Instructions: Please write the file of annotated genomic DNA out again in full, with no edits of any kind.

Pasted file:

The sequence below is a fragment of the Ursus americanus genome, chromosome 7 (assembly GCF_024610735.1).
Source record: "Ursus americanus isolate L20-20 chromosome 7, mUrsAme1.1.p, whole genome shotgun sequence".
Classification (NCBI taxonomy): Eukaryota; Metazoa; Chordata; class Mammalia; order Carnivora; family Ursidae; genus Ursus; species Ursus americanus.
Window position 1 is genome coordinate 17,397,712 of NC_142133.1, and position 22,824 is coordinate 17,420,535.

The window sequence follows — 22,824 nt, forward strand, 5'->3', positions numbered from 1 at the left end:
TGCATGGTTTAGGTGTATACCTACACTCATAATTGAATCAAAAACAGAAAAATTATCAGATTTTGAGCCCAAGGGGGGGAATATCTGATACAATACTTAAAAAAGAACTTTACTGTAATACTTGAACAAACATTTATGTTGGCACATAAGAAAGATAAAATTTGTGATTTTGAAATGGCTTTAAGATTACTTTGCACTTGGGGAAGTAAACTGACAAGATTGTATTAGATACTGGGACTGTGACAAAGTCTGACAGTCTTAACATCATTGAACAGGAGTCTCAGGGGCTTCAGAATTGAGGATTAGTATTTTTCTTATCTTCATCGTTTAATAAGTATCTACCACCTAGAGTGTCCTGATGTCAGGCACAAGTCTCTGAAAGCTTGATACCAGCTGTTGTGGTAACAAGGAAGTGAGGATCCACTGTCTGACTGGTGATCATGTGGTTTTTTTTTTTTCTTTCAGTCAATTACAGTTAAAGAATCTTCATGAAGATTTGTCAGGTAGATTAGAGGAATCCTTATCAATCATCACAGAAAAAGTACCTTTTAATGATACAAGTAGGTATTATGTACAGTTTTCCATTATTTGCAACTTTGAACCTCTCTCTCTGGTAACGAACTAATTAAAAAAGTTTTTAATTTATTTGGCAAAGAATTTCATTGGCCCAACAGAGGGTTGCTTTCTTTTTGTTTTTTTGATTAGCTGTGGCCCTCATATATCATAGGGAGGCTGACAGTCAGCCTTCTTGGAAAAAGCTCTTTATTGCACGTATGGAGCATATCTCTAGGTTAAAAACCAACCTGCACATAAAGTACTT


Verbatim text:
The sequence below is a fragment of the Ursus americanus genome, chromosome 7 (assembly GCF_024610735.1).
Source record: "Ursus americanus isolate L20-20 chromosome 7, mUrsAme1.1.p, whole genome shotgun sequence".
Classification (NCBI taxonomy): Eukaryota; Metazoa; Chordata; class Mammalia; order Carnivora; family Ursidae; genus Ursus; species Ursus americanus.
Window position 1 is genome coordinate 17,397,712 of NC_142133.1, and position 22,824 is coordinate 17,420,535.

The window sequence follows — 22,824 nt, forward strand, 5'->3', positions numbered from 1 at the left end:
TGCATGGTTTAGGTGTATACCTACACTCATAATTGAATCAAAAACAGAAAAATTATCAGATTTTGAGCCCAAGGGGGGGAATATCTGATACAATACTTAAAAAAGAACTTTACTGTAATACTTGAACAAACATTTATGTTGGCACATAAGAAAGATAAAATTTGTGATTTTGAAATGGCTTTAAGATTACTTTGCACTTGGGGAAGTAAACTGACAAGATTGTATTAGATACTGGGACTGTGACAAAGTCTGACAGTCTTAACATCATTGAACAGGAGTCTCAGGGGCTTCAGAATTGAGGATTAGTATTTTTCTTATCTTCATCGTTTAATAAGTATCTACCACCTAGAGTGTCCTGATGTCAGGCACAAGTCTCTGAAAGCTTGATACCAGCTGTTGTGGTAACAAGGAAGTGAGGATCCACTGTCTGACTGGTGATCATGTGGTTTTTTTTTTTTCTTTCAGTCAATTACAGTTAAAGAATCTTCATGAAGATTTGTCAGGTAGATTAGAGGAATCCTTATCAATCATCACAGAAAAAGTACCTTTTAATGATACAAGTAGGTATTATGTACAGTTTTCCATTATTTGCAACTTTGAACCTCTCTCTCTGGTAACGAACTAATTAAAAAAGTTTTTAATTTATTTGGCAAAGAATTTCATTGGCCCAACAGAGGGTTGCTTTCTTTTTGTTTTTTTGATTAGCTGTGGCCCTCATATATCATAGGGAGGCTGACAGTCAGCCTTCTTGGAAAAAGCTCTTTATTGCACGTATGGAGCATATCTCTAGGTTAAAAACCAACCTGCACATAAAGTACTT